Floods. Earthquakes. Fires. Tornadoes. In recent months, these disasters have struck in various parts of the United States. We all think it will never happen to us, but it seems no one is immune. What would you do if you were struck by a house fire or natural disaster? Do you have a plan? Does that plan include your pets?
Be prepared! Make an evacuation plan
The time to make a plan is before disaster strikes. Take a few moments to develop a strategy, and include a plan to care for your pets if you are displaced from your home. In the event of an evacuation, DO NOT LEAVE YOUR PETS BEHIND. If you need to leave your home, so do your pets!
Make your pets easily identifiable
Pets can act very strangely when they are afraid. Inclement weather may cause your dog to race out the door. Your cat may hide. Make sure rescue workers can return your pets to you. Keep collars with your name and phone number on your pets.
Consider microchipping your pets to provide them with permanent identification in case they slip out of their collars. Keep your contact information up-to-date with the microchip company. In addition, keep a current photo handy of you with your pets. This photo may help in case you need to identify a lost pet.
Determine emergency pet lodging options
Did you know that most Red Cross shelters do not accept pets because of safety concerns? Now is the time to figure out where you can go with your pets or where you can board them during an emergency. Develop a list of names and phone numbers for pet-friendly hotels along your potential escape route. Contact friends and family members to see if they would be willing to take your pets in the event of an evacuation.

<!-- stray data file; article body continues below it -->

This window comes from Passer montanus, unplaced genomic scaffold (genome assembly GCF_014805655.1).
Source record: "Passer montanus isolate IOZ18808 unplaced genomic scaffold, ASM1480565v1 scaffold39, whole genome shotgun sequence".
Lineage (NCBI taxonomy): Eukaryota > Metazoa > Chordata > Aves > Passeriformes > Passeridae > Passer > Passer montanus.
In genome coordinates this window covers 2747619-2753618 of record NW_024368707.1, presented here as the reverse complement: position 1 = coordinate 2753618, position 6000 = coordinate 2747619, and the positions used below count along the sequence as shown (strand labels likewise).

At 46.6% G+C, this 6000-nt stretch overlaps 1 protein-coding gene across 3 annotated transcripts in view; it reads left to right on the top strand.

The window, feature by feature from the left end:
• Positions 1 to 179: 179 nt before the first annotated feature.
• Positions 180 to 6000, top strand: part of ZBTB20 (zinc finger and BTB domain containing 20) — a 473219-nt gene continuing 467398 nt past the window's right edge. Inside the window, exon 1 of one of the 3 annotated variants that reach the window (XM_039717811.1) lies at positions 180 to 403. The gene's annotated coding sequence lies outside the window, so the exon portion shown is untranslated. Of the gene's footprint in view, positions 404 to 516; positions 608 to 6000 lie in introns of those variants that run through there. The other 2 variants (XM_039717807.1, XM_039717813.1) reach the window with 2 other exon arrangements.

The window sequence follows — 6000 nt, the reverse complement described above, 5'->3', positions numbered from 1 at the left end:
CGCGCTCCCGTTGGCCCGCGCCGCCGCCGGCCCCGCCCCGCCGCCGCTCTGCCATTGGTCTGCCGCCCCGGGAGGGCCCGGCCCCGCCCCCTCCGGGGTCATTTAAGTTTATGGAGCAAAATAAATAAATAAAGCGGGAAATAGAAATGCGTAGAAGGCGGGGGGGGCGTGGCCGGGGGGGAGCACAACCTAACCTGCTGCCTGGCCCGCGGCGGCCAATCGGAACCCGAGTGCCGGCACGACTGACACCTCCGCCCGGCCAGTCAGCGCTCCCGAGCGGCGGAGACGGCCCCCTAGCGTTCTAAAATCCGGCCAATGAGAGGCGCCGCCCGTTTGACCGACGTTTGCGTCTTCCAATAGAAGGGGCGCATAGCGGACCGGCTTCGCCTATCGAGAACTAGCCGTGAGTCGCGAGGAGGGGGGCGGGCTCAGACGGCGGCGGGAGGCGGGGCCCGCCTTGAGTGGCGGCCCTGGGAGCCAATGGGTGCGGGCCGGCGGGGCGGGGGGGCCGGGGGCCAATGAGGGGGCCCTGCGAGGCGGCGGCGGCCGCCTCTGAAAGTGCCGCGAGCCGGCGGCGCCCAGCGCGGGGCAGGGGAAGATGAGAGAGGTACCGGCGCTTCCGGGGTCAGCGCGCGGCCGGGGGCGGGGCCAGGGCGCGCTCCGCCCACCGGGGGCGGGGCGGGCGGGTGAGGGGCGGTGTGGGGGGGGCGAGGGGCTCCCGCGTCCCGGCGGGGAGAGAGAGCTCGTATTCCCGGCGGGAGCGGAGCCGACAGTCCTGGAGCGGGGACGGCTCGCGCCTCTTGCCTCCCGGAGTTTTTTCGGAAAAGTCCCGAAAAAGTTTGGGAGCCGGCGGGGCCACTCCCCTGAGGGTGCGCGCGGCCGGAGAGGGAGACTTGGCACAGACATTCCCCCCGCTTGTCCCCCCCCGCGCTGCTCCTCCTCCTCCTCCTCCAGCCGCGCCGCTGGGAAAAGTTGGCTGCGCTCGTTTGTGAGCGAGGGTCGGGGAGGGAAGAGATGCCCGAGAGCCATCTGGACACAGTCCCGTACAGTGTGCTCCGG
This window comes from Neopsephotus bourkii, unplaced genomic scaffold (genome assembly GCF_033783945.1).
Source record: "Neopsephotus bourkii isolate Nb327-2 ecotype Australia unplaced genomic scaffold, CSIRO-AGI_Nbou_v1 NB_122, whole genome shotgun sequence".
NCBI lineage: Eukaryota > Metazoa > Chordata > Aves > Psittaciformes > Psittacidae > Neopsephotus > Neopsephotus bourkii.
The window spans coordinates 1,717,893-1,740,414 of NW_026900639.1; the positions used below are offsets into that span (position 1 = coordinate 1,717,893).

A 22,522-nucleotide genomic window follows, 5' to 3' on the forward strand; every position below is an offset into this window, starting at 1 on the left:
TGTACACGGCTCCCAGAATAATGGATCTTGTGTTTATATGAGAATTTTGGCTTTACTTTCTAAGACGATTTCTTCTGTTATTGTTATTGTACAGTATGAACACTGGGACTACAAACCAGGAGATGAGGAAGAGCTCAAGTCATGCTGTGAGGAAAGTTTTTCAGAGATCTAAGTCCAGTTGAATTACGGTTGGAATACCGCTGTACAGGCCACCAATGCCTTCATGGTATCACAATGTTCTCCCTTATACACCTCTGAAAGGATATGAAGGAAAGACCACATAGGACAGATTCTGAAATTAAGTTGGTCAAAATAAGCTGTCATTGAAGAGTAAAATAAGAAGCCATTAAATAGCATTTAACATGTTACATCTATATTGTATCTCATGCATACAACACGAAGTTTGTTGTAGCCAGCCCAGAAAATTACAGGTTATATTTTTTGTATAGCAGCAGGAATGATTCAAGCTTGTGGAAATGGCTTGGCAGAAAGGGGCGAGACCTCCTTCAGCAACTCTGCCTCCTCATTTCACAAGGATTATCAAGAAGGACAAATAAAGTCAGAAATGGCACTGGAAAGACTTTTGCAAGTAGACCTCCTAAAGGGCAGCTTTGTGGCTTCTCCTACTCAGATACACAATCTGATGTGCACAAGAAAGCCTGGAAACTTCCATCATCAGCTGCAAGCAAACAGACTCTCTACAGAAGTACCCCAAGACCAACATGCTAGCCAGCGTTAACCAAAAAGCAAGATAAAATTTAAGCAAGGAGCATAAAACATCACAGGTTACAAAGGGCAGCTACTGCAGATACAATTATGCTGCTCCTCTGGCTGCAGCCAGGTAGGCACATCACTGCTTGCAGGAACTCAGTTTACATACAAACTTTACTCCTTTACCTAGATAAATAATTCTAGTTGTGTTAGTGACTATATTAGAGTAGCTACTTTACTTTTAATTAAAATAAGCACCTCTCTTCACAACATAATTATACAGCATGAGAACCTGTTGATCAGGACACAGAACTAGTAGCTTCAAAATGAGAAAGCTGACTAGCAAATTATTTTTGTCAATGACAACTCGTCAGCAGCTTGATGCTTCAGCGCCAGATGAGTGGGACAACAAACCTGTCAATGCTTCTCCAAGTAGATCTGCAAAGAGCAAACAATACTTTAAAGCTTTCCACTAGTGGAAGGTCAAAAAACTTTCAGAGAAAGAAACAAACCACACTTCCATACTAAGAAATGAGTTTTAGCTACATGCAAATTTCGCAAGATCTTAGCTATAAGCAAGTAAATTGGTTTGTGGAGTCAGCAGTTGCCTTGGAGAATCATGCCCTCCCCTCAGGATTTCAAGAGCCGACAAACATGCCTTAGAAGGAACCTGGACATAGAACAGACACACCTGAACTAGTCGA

Evacuating your reptiles or horses may be a little more difficult than exiting the house with your dog. For tips on evacuating birds, reptiles, small mammals and horses, refer to the guide from the ASPCA (American Society for the Prevention of Cruelty to Animals).
Keep your pets up-to-date on vaccinations
Because your pets may need to board at an unfamiliar facility, you may need to provide proof of vaccination for Rabies, Distemper, and Bordetella (kennel cough). Keep your pets up-to-date on these vaccines (if applicable), and keep copies of your vaccination certificates in a waterproof container that you can take with you.
Have an evacuation bag ready to go
Before disaster strikes, assemble an evacuation bag that you can grab if you have to exit quickly. A good pet evacuation bag will include:
- copies of vaccination certificates and updated medical records
- names and phone numbers of pet-friendly hotels, your regular veterinarian, and an emergency animal hospital
- medications that your pets are taking (be sure to rotate the medicines every month so that they stay fresh)
- pet first aid kit
- food and water
- litter box/litter/scoop
- blanket (for bedding)
The ASPCA lists some additional items to include in your evacuation bag. Create a bag that best suits you and your pets. Make the bag now, before you need it. Keep the bag near an exit so you can grab it as you head out the door. In addition, follow the CARE for Paws Facebook page for daily tips on how to keep your pets safe!
Flood. Earthquake. Fire. Tornado. You can hope that it will never happen to you, but with a disaster plan in place, you will be ready if ever it does.
Joanne Clark is the Communication Coordinator at Countrycare Animal Complex in Green Bay, WI. She loves all dogs, but her favorite breed is Rescued!